Order of Business


The Chair stated that the order of business would be as per the agenda


Public Questions

For members of the public to ask questions relating to any subject on the meeting agenda under Procedure Rule 70.5. Alternatively, the Chair may opt to accept questions from the public during the discussion on each agenda item.



The procedures for Public questions, filming and recording at meetings and fire evacuation were outlined


2018/2019 Mini Scrutiny Review (Homelessness) - Final Report pdf icon PDF 158 KB






That the report be approved and forwarded to the Executive for consideration





Main Scrutiny Review : Major Works - Witness Evidence


Tony O’Brien was present for discussion of this item and a report was laid round for Members


During consideration of the report the following main points were made –


·       The evidence showed that Councils benefitted from having work carried out by DLO’s. With restrictions on borrowing requirements lifted it gives Councils the opportunity to expand DLO’s or create new ones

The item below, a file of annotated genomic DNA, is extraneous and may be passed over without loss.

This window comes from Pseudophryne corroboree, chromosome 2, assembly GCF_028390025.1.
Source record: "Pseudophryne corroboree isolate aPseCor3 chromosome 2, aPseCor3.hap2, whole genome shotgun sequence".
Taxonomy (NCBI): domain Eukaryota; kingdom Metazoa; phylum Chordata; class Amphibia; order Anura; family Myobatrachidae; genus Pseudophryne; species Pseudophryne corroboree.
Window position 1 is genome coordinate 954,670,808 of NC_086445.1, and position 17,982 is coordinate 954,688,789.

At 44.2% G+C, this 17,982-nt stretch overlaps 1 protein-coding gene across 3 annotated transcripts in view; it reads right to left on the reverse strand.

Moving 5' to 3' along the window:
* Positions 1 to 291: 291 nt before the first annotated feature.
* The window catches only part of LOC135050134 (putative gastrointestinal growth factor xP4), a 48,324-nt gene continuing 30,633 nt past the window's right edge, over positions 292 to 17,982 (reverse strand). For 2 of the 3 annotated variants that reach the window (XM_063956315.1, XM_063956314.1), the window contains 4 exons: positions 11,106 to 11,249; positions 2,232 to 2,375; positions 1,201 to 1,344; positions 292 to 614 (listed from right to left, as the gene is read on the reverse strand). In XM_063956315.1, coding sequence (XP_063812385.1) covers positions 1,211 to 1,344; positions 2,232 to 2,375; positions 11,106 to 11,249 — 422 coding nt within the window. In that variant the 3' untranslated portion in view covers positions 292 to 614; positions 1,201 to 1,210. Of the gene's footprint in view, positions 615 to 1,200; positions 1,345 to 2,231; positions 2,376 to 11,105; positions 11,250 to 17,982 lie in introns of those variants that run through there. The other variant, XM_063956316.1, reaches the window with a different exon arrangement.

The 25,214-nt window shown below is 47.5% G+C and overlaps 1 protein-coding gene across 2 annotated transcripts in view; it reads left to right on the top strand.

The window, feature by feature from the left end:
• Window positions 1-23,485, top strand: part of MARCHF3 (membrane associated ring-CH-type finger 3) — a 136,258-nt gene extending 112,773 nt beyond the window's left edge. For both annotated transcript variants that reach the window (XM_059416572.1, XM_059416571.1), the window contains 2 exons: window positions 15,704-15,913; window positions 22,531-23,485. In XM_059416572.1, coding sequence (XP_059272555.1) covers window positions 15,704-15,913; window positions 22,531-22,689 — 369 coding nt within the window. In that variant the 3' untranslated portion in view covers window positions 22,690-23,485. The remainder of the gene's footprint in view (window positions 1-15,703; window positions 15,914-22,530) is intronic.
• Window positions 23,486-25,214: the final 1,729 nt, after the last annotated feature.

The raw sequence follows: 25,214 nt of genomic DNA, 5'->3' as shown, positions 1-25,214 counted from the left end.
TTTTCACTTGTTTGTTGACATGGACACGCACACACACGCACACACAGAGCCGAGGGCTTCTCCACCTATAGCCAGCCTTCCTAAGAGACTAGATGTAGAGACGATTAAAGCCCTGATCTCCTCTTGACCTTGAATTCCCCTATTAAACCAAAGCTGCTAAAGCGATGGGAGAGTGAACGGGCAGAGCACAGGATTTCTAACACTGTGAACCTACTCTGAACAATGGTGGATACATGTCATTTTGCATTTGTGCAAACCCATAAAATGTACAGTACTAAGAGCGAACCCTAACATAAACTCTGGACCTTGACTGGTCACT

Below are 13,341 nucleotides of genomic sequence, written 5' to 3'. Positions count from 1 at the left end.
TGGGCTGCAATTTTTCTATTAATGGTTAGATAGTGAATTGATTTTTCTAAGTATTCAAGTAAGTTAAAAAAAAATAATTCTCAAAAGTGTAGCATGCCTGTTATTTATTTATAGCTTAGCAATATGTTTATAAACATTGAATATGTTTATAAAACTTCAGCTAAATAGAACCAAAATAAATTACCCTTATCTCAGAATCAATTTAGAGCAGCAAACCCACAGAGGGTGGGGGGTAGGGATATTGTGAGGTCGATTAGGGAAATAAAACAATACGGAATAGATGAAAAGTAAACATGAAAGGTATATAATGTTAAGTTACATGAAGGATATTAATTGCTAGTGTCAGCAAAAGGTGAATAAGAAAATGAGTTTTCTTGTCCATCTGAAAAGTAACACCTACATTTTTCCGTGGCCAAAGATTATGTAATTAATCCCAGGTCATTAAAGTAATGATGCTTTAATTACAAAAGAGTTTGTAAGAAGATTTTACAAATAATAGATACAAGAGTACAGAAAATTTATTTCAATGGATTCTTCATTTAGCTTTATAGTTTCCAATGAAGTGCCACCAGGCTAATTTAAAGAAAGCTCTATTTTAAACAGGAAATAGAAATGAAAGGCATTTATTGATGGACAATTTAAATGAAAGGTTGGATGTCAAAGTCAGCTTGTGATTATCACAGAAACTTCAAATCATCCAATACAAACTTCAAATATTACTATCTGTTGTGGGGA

·       Noted that contractors generally make a profit of 25% or above, whereas a DLO exists to provide a quality construction service, with any surplus money returned to the Council. DLOs are the alternative to many construction scandals of use of public money that have been highlighted in the Press

·       Noted that DLO’s could employ locally employed people who will contribute  to the local economy. Many workers of construction companies are not directly employed and are denied full entitlement to wages, sick pay, holiday pay, pensions, health and safety and trade union representation. DLOs can overcome the problems of corrupt and anti-competitive contract rigging